sheena@savsani.com

Image via Google Images

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Jan
20
2011

 

This post is authored by Sheena Patel – founder of wellness boutique Savsani.  Sheena has taught classes in positive psychology at Massachusetts Institute of Technology, yogic principals at Harvard Business School and stress management at Massachusetts General Hospital.  Savsani offers comprehensive wellness programs for individual and corporate clients.

What’s your resolution this year?

Often times, people start off the New Year hoping for drastic change, yet feel stressed in trying to accomplish their goals.  However, by picking simple, good habits you’ll have the courage to move forward and succeed.

On average it takes about three weeks to fully incorporate good habits into your existing routine – so 21 days is the magic number.  If you do not practice yoga already, starting with one simple asana (body posture) every day can bring a happier and healthier you!  Below are recommended asanas for each workday to get you started.  Believing in yourself while moving through each posture, breathing deeply and allowing to connect with yourself for a few minutes each morning is sure to give you a boost every day.

MondayJanu Sirsasana (known as the “head to knee forward bend”)

To practice this pose, start in a relaxed seated position with legs extended.  Pull your right foot on the inner left thigh. Reach forward with both of your hands – bringing your head towards your knee.  Hold for about 30 seconds then move to the opposite side, repeating this posture twice on each side.

This posture helps to clam you, stretches the back sides (back of the back, back of the Legs), massages the kidneys and livers, improves digestion and lowers high blood pressure.

TuesdayTrikonasana (known as the “triangle pose”)

To practice this pose, stand straight, with your feet wider than the width of your shoulder blades.  Stretch to the left, raising your right hand and drawing your left hand towards your knee –  further towards your ankle.  Hold for about 30 seconds then move to the opposite side, repeating this posture three times on each side.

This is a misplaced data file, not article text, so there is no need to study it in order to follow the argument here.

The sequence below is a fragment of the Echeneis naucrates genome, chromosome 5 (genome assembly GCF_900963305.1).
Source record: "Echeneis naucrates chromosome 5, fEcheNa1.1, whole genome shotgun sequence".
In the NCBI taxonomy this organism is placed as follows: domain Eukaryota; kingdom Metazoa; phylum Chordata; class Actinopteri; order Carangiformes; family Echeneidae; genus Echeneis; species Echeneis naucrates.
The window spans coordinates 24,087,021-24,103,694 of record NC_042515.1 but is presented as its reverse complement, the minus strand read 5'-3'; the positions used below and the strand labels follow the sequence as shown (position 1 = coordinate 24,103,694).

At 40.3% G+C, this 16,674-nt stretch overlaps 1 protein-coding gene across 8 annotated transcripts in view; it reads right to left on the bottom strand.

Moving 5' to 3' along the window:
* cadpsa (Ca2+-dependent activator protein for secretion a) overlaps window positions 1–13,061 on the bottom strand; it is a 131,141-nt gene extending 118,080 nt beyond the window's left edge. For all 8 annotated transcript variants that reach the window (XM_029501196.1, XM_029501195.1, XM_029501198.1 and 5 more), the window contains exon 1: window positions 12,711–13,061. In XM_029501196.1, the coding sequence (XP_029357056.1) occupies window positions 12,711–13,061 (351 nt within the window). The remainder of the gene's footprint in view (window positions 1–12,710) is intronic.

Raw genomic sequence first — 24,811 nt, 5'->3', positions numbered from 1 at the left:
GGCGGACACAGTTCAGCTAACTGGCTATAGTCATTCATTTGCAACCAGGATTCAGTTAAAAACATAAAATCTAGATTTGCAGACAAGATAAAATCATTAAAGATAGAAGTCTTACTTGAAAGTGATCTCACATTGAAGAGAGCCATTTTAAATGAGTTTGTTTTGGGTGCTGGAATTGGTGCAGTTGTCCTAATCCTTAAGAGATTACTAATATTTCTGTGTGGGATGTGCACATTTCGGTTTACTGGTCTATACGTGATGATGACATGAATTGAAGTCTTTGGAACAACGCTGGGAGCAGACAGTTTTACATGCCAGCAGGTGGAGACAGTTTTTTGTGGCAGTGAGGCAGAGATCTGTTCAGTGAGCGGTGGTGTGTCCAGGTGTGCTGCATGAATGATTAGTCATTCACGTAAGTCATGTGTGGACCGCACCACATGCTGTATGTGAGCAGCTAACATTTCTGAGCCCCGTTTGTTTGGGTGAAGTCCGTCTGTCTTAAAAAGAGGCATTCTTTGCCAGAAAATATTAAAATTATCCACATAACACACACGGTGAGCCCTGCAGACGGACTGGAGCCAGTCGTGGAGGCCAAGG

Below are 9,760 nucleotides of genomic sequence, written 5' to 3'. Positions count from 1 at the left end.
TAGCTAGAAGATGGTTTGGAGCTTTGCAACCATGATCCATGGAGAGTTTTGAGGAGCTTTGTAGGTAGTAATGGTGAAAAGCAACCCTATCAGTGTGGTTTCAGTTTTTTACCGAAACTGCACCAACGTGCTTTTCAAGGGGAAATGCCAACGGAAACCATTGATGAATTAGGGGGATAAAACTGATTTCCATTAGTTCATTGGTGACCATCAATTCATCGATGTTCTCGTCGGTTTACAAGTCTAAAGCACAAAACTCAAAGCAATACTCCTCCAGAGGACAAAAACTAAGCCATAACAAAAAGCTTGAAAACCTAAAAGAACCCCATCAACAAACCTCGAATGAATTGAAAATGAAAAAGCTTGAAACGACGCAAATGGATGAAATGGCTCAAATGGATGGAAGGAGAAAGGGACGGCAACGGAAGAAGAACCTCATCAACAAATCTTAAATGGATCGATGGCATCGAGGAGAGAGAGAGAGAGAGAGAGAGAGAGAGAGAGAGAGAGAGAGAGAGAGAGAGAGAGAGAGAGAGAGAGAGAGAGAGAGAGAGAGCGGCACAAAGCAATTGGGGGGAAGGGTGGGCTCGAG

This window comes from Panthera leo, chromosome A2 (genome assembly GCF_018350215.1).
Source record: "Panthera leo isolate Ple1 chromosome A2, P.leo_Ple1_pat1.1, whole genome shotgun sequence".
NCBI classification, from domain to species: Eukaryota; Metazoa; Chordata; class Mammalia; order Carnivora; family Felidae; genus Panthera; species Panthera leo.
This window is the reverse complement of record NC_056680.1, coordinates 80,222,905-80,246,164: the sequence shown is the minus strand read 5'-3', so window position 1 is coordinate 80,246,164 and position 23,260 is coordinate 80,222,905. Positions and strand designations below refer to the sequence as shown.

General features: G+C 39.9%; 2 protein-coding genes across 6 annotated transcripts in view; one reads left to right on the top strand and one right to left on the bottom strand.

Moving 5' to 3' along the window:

This posture helps you stretch the thighs, knees and ankles, improves digestion and has a calming effect.

WednesdayBhujangasana (known as the “cobra” pose)

To practice this pose, lie on your front side and relax your entire body.  Place your left palm underneath your shoulder-blades, and raise your head up.  Then, pushing against the floor with your other palm, slowly raise your torso higher off the ground, pushing as high as you feel comfortable with.  Hold for about 10 seconds, repeating this posture three times.  NOTE: the image is an advanced variation.

This posture helps to strengthen the spine, chest and lungs, improves digestion and helps relive anxiety.

ThursdayTadasana (known as the “mountain” pose)

To practice this pose, place your feet slightly apart so that your toes are parallel.  Rock back and forth until you feel that your weight is balanced evenly on the feet.  Let the rest of your body relax and your eyes soften to a glare in front of you.  Hold for 60 seconds in a steady position.  NOTE: this image is a variation with an added prayer position.

This posture helps to improve posture, reduce flat feet and strengthens the abdomen and buttocks.

FridayArdha Matsyendrasana (known as the “half spinal twist”)